Why Setting Goals can Backfire

Dr. Deming long ago stated in his 14 obligations of management: “Eliminate numerical goals, numerical quotas and management by objectives.” I think he was right then, and is right now. A goal can help set the scope of the effort. If you are aiming for 2% improvement different strategies may make sense than if you are aiming at 50% improvement. But that type of use is rare. The problem with goals is what actually happens in organizations. They create serious systemic problems and should be avoided (other than in setting the scope). They are deeply ingrained in the way many people think, but we would be better if we could eliminate the use of goals, as they are used now (mainly as arbitrary numerical goals).

Ready, Aim … Fail, Why setting goals can backfire

In clawing toward its number, GM offered deep discounts and no-interest car loans. The energy and time that might have been applied to the longer-term problem of designing better cars went instead toward selling more of its generally unloved vehicles. As a result, GM was less prepared for the future, and made less money on the cars it did sell. In other words, the world’s largest car company – a title it lost to Toyota last year – fell victim to a goal.

Rather than reflexively relying on goals, argues Max Bazerman, a Harvard Business School professor and the fourth coauthor of “Goals Gone Wild,” we might also be better off creating workplaces and schools that foster our own inherent interest in the work. “There are lots of organizations where people want to do well, and they don’t need those goals,” he says. Bazerman and others hold up Google as an example of a company that manages to do this, in part by explicitly setting aside time for employees to pursue their own projects and interests.

Today, as the economic situation upends millions of lives, it is also forcing the reexamination of millions of goals – not only the revenue targets of battered firms, but the career aims of workers and students, and even the ambitions of the newly installed administration. And while it never feels good to give up on a goal, it may be a good time to ask which of the goals we had set for ourselves were things we really needed to achieve, and which were things we only thought we should – and what the difference has been costing us.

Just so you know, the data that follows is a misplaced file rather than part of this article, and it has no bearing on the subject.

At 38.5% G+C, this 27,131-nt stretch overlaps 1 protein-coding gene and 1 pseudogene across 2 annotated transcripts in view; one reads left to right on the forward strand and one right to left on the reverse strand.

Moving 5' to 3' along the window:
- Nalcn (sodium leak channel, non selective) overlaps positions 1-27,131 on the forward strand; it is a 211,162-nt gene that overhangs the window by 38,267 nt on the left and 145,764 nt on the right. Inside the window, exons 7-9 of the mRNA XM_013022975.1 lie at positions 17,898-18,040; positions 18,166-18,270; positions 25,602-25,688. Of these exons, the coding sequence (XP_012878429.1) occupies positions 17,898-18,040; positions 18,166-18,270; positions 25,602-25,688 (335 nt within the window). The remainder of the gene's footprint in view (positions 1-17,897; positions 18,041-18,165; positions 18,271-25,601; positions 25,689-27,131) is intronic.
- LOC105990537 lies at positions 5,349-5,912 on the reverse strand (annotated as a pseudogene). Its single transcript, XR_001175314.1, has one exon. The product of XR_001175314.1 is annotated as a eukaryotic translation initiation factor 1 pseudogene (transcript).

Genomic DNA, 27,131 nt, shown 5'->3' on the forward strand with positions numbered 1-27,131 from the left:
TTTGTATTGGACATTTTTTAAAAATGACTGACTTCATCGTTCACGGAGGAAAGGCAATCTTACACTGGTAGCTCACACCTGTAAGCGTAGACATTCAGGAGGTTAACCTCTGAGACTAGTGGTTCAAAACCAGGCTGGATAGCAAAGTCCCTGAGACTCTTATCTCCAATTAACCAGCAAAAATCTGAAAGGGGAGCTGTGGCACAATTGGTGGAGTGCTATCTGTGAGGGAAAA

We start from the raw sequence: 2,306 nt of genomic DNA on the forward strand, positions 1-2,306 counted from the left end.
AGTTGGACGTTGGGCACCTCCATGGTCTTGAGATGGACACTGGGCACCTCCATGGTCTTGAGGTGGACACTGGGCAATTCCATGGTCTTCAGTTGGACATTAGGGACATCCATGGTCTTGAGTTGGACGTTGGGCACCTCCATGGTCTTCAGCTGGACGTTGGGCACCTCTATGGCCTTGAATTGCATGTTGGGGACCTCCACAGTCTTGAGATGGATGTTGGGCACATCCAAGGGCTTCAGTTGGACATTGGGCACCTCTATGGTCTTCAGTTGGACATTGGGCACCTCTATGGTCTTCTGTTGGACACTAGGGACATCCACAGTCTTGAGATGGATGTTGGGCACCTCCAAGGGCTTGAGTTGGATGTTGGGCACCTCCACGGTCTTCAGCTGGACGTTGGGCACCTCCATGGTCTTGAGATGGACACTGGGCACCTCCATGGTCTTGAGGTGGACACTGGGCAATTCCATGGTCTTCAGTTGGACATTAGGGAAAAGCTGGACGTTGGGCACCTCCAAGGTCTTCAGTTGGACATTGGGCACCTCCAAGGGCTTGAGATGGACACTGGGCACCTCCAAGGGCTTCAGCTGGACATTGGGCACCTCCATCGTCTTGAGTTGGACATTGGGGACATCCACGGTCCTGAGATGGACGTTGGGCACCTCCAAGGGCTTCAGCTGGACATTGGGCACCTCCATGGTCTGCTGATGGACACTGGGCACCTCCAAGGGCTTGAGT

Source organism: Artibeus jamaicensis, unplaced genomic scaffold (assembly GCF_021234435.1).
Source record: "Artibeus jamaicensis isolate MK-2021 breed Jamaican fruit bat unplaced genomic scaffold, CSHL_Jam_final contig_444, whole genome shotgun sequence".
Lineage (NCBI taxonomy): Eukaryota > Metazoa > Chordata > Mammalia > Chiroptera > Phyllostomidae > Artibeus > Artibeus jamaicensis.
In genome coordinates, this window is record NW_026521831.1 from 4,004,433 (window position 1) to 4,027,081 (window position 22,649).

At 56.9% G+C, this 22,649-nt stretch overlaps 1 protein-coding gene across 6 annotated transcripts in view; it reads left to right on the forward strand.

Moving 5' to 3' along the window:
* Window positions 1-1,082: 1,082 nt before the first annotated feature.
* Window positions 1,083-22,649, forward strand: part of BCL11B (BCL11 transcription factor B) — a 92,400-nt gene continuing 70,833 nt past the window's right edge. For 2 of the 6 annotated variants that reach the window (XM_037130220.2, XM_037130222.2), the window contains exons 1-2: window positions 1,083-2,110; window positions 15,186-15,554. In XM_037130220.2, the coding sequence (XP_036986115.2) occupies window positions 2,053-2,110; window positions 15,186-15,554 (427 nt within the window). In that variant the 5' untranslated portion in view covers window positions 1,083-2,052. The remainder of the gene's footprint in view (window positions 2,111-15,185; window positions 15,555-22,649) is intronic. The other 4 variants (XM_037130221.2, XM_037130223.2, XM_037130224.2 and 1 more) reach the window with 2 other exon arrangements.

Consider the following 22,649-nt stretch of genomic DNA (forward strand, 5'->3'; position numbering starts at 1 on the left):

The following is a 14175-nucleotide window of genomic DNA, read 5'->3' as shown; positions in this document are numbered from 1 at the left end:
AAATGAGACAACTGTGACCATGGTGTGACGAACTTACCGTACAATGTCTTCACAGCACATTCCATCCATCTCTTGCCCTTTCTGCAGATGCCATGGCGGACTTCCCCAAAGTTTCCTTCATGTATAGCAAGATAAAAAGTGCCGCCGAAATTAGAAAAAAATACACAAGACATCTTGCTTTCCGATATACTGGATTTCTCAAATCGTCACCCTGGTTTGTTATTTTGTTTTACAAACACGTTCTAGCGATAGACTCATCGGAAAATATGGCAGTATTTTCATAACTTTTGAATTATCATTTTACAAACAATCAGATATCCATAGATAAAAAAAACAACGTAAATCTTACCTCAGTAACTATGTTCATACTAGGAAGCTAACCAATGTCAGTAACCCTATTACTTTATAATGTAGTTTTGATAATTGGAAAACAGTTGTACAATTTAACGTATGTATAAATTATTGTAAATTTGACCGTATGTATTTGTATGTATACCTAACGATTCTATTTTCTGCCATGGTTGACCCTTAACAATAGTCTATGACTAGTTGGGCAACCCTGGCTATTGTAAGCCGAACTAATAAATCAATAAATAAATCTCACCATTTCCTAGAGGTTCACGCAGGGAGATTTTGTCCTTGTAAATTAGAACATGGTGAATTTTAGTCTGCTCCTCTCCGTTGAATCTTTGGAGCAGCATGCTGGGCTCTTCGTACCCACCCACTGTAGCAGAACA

Related: Measuring and Managing Performance in OrganizationsArbitrary Rules Don’t WorkThe Defect Black MarketGoals can Distract from ImprovementBe Careful What You Measure

This entry was posted in Data, Deming, Management, Process improvement, Psychology, Systems thinking and tagged , , , , . Bookmark the permalink.

2 Responses to Why Setting Goals can Backfire

  1. Google *does* have a goal:
    “Google’s mission is to organize the world’s information and make it universally accessible and useful.”

    Goals are not the problem. It’s how top management selects and applies goals where things go wrong.

  2. David says:

    I think that the problem in goal setting is the glib grab at numerical goals that are detached from analysis of the problem or opportunity, and do not connect to actions. So where did GM’s 29 come from? A hat, or extensive research studies that showed that was the capacity of the market for its goods? A hat, I’ll bet, or some work that ignored the market and GM’s capability to meet it’s needs.
    In my own organisation we’ve just had a meeting about goals. Preparing the budget for one of our services, we decided that our desire for efficiency improvements have been unmet becuase there is no target (apart from other things, which are being addressed). So what is improvement? Is it 1% better, or 5% or 50%. And which one are we likely to hit and sustain. Our biggest problem is in the number of labour agency staff we have to employ. Get that nu mber down and we make about a 2% improvement. So we will create a budget benchmark so everyone knows the number, but we’ll also develop an implementation pathway that will deal with the specific problem we can see: not enough permanent staff. Once this is under way, we’ll likely look at the next piece of hanging fruit.

Comments are closed.